Acoustical oceanography

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Acoustical oceanography is the use of underwater sound to study the sea, its boundaries and its contents.

A 38 kHz hydroacoustic tow fin used to conduct acoustic surveys by NOAA. Alaska, Southeast.


The earliest and most widespread use of sound and sonar technology to study the properties of the sea is the use of an rainbow echo sounder to measure water depth. The development of high resolution sonar in the second half of the 20th century made it possible to not just detect underwater objects but to classify them and even image them.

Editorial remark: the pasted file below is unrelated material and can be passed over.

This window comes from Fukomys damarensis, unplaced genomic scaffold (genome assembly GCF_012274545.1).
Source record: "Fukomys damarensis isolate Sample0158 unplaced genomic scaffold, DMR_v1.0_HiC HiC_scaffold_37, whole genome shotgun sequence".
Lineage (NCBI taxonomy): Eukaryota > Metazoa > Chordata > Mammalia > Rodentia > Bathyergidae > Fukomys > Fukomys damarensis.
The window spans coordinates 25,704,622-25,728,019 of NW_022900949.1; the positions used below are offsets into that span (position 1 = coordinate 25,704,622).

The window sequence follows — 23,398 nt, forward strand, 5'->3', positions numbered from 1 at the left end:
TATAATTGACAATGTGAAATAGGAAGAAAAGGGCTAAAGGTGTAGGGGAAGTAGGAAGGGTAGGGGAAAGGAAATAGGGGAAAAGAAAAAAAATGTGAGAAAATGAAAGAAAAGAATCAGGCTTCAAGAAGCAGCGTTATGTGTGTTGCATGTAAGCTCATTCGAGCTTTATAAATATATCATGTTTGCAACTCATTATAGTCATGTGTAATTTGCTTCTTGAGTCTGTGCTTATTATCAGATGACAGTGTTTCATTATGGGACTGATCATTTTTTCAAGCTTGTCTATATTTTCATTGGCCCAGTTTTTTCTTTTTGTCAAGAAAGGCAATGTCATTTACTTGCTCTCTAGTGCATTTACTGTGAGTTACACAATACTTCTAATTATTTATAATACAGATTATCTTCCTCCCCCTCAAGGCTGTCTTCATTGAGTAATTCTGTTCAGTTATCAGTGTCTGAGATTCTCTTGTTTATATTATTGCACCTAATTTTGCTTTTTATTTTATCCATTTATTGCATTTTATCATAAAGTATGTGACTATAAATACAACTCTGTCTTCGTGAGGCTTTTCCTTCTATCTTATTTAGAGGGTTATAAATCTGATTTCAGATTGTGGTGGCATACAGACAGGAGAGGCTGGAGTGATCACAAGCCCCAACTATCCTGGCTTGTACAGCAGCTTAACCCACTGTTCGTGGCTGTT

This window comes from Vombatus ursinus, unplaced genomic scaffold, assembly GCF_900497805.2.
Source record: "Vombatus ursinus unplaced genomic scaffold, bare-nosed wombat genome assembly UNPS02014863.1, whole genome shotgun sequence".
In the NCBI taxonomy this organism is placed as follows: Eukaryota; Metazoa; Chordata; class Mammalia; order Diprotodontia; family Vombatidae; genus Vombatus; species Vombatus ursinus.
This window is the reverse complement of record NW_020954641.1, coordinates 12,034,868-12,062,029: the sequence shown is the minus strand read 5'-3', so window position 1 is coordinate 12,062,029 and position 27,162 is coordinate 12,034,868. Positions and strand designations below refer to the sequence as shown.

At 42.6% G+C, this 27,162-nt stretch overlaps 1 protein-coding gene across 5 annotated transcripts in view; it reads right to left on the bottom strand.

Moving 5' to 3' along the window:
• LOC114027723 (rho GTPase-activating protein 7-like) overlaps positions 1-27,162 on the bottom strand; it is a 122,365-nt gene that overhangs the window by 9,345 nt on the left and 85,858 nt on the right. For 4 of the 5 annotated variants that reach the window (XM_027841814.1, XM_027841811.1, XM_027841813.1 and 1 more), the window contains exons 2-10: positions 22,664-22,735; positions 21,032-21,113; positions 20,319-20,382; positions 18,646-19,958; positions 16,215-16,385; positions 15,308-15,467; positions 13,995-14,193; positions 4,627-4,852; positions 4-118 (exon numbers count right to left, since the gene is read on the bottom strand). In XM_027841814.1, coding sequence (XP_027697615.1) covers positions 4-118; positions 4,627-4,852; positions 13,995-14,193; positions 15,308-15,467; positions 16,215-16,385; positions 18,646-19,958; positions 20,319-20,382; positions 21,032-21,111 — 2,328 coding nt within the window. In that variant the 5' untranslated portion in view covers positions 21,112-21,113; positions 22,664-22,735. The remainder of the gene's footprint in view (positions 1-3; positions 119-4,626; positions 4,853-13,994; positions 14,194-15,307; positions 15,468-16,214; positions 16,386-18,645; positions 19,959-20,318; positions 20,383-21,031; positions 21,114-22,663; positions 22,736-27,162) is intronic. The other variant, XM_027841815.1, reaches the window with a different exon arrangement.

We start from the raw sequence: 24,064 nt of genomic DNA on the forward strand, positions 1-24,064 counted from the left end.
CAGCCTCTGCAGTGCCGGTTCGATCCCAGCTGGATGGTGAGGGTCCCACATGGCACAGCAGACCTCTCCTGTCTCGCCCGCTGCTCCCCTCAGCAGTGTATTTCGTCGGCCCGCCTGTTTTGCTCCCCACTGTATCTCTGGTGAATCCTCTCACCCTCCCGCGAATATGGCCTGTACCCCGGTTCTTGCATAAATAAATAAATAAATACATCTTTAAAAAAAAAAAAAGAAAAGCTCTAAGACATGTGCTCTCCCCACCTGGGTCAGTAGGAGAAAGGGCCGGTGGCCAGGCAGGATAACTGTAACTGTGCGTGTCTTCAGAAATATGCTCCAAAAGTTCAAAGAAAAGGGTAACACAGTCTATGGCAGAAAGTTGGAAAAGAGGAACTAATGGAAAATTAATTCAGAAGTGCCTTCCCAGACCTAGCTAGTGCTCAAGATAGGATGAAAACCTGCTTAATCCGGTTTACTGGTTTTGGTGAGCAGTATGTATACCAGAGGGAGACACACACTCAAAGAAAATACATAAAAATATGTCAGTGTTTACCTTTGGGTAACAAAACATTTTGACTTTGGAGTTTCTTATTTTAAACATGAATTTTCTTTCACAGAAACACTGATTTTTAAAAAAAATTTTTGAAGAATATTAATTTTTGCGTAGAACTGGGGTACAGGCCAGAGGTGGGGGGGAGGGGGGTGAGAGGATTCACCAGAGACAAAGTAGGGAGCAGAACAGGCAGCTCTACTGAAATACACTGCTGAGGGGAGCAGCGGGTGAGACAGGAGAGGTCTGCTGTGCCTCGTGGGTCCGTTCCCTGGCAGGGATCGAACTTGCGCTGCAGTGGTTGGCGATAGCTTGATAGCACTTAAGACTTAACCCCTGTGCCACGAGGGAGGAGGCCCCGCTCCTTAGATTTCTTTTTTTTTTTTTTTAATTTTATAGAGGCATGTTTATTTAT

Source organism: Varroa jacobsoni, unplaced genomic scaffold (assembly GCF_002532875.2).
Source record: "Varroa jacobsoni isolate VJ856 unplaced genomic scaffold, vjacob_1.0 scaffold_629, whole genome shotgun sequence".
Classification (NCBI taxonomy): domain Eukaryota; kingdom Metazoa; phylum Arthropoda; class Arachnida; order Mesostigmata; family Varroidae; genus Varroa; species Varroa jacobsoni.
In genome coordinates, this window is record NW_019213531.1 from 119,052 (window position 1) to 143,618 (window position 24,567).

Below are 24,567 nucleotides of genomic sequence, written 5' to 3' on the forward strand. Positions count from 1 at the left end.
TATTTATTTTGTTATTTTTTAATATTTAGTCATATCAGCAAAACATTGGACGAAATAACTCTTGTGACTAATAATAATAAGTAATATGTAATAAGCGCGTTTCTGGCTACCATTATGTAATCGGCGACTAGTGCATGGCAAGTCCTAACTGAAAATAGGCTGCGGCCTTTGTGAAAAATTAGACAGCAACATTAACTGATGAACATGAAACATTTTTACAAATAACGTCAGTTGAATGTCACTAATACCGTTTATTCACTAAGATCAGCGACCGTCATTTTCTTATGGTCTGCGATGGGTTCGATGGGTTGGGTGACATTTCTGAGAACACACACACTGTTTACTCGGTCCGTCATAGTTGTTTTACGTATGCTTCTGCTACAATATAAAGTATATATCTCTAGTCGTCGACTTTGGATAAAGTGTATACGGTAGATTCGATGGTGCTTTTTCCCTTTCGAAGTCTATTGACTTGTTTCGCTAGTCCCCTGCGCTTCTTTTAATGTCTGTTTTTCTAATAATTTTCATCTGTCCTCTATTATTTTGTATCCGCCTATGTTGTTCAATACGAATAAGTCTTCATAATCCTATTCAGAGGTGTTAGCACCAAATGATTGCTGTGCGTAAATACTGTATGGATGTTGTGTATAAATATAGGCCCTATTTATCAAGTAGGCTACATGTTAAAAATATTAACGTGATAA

Important contributions to acoustical oceanography have been made by:


See Clay and Medwin[1]


See Clay and Medwin[1]


Applications of acoustical oceanography include:

Depth sounding[edit]

Main article: echo sounder

Seabed classification[edit]

Marine biology[edit]

Main article: Bioacoustics

The study of marine life, from microplankton to the blue whale, uses bioacoustics.[2]


  1. ^ a b C. S. Clay & H. Medwin, Fundamentals of Acoustical Oceanography (Academic, Boston, 1998).
  2. ^ E. J. Simmonds & D. N. MacLennan, Fisheries Acoustics, Second Edition (Blackwell, Oxford, 2005).